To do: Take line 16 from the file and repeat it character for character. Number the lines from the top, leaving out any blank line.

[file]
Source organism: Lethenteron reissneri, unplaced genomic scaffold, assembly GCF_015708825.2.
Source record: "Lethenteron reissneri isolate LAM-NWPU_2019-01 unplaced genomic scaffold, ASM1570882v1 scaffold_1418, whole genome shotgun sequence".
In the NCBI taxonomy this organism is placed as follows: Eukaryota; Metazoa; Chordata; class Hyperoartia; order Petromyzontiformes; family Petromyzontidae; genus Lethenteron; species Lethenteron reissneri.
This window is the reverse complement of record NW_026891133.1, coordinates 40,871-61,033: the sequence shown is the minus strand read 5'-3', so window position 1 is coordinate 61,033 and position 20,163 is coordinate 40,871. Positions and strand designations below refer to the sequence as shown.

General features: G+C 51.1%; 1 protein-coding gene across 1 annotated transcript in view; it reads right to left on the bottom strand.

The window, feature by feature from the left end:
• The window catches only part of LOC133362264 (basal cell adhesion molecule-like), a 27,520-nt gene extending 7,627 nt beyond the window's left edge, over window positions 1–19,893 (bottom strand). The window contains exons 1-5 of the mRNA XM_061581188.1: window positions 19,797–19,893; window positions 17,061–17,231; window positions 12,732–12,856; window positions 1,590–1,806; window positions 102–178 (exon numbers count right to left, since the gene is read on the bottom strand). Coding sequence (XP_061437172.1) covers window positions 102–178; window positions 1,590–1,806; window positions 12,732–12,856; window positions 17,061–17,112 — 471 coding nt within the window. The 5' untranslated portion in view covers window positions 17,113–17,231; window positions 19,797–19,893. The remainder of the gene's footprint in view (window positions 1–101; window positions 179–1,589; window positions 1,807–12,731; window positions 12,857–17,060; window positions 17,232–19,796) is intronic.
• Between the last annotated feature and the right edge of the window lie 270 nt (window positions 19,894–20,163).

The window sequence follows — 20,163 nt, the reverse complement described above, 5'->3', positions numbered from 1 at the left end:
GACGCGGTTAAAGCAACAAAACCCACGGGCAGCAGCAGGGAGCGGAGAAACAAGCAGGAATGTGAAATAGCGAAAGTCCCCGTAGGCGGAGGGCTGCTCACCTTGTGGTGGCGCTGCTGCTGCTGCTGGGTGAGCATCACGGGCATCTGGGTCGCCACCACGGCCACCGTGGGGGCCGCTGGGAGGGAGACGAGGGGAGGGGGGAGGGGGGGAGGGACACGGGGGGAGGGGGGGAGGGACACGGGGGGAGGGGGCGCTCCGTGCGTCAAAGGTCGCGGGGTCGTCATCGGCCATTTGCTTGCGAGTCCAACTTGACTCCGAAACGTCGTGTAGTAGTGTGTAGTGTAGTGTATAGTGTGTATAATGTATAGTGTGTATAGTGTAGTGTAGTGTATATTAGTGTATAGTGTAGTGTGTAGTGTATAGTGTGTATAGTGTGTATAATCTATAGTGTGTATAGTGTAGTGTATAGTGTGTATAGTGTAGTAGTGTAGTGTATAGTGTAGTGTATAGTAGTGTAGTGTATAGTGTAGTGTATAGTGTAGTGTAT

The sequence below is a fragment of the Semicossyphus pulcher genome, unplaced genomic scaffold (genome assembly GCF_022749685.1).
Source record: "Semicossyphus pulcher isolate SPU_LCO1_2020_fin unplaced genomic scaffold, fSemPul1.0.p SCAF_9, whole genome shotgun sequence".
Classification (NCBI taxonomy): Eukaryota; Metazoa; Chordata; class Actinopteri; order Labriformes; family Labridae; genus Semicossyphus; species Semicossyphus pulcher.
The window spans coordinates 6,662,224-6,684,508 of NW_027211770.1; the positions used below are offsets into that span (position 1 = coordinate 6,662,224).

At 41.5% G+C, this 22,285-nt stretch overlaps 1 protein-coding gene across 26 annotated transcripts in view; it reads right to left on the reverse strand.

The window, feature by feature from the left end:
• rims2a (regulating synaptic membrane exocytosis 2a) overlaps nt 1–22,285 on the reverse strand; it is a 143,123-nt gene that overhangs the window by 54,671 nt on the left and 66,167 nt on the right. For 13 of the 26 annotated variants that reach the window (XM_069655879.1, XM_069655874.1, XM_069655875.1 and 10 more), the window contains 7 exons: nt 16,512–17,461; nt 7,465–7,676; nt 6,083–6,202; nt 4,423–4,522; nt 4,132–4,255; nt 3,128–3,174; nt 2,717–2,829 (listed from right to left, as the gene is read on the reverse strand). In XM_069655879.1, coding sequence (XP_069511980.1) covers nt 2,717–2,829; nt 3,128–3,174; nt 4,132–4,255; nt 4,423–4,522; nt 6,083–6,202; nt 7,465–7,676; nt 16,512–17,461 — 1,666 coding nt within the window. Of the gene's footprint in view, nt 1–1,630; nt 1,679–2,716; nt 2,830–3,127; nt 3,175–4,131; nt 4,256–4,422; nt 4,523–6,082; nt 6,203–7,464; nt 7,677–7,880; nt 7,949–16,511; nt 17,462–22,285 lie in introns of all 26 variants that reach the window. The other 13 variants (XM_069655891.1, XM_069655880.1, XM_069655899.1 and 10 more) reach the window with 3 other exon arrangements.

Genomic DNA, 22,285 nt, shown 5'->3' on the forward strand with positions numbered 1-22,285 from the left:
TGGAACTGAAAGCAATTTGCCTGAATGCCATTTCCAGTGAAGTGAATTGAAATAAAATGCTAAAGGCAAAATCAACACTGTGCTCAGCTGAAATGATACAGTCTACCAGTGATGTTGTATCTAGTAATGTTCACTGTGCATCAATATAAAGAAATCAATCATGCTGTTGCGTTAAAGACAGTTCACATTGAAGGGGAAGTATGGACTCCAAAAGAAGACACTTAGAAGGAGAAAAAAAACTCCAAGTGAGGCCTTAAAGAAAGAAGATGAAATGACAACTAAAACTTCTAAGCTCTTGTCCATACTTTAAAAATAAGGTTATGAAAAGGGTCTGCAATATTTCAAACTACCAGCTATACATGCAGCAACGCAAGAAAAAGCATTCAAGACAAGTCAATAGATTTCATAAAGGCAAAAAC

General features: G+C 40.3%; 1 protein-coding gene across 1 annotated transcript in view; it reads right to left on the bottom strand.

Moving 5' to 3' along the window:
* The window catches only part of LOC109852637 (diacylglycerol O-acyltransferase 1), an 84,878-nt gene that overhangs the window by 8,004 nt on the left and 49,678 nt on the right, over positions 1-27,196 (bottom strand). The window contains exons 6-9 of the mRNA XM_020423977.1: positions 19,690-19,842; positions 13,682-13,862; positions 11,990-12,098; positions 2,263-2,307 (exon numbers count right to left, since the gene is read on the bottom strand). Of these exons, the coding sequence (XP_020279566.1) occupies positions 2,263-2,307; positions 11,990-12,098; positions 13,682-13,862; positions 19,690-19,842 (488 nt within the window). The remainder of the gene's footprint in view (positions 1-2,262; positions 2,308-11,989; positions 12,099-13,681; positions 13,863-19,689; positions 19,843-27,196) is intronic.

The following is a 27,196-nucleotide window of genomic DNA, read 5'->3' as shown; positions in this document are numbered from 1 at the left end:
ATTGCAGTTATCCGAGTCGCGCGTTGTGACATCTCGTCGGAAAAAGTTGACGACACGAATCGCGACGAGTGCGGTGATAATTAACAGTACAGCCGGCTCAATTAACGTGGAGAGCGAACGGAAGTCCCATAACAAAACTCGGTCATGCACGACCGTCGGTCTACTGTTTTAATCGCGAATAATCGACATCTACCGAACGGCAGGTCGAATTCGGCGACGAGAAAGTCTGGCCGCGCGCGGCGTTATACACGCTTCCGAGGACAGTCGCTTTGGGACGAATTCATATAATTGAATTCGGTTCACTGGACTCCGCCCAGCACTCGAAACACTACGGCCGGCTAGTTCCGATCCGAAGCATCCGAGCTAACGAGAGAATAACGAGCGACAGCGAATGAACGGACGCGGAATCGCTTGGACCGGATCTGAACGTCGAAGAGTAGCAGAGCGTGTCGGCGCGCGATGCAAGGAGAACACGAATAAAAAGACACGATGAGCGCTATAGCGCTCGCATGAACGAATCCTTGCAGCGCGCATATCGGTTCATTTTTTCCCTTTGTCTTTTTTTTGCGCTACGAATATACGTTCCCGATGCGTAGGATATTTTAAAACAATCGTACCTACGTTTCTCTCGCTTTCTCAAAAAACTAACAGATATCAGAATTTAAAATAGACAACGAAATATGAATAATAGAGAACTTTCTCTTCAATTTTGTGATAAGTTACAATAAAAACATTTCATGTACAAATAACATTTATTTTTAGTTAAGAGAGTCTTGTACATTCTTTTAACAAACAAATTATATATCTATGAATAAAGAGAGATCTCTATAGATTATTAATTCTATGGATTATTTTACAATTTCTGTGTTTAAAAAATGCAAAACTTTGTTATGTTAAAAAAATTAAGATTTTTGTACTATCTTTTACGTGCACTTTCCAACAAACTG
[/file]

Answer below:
The window, feature by feature from the left end: